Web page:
By Mediterranean diet we mean a lifestyle, first recognized by UNESCO in 2010, that allows a psychophysical well-being through the use of a nutritional model widespread in many countries of the Mediterranean basin, exemplified by Italy.

The concept of the Mediterranean diet was first introduced in the 1950s by the American nutritionist A. Keys who studied and demonstrated how it had beneficial effects on people’s health and life expectancy. Focusing in particular on loss and control of weight, healthy heart and nervous system, prevention of cancer, chronic diseases and prevention of diabetes.

The Mediterranean diet has a heterogeneous and varied menu enhanced by physical activity. It is based, as shown on the food pyramid, on frequent consumption and quantity of food throughout the day as follows:

  • 60% carbohydrates (especially cereals and legumes with low glycemic index)
  • 25-30% fats (in particular unsaturated fats such as EXTRA VIRGIN OLIVE OIL)
  • 10-15% protein (both of vegetable and animal origin, favoring lean meats)

Food Pyramid in the Mediterranean Diet Modified From Oldways ...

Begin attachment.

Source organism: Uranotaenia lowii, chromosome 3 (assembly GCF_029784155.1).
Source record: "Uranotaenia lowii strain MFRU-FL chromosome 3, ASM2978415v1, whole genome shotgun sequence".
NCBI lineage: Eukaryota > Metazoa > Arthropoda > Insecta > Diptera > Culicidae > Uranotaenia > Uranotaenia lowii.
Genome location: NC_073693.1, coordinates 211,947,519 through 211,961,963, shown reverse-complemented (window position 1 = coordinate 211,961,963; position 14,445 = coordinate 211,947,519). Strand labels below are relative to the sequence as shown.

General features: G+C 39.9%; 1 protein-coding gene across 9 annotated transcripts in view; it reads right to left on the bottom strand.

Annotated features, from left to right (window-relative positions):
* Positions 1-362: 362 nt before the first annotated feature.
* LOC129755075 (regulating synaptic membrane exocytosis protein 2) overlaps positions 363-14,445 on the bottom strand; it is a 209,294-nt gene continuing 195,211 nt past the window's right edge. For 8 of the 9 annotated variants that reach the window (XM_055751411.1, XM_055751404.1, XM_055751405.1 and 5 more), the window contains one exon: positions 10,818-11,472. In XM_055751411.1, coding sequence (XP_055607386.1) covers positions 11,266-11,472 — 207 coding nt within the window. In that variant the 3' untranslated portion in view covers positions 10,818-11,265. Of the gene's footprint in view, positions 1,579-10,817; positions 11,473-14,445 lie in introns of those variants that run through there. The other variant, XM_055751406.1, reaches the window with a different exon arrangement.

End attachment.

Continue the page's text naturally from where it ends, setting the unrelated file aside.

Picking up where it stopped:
At we strongly believe in the benefits of the Mediterranean diet; our goal is to supply useful information to be able to follow a healthy diet with simple recipes and tips on the use of Italian products.

Before starting any diet, you should consult with your doctor.




  • After a checkup from your doctor, do some physical activity every day appropriate to your needs (for beginners we recommend a brisk, 30-minute open air walk, using stairs instead of elevator and getting off subway at least one stop before yours and walking).
  • Use appropriate clothing when working out, use correct shoes and dress in layers, using breathable cotton clothing.
  • Better to work out in company than alone, this way you are motivated to work out and remember… in numbers there is strength.


  • Drink at least 8 oz. room temperature water per day.
  • Avoid drinking sugary and carbonated drinks like soda, consume alcohol in moderation.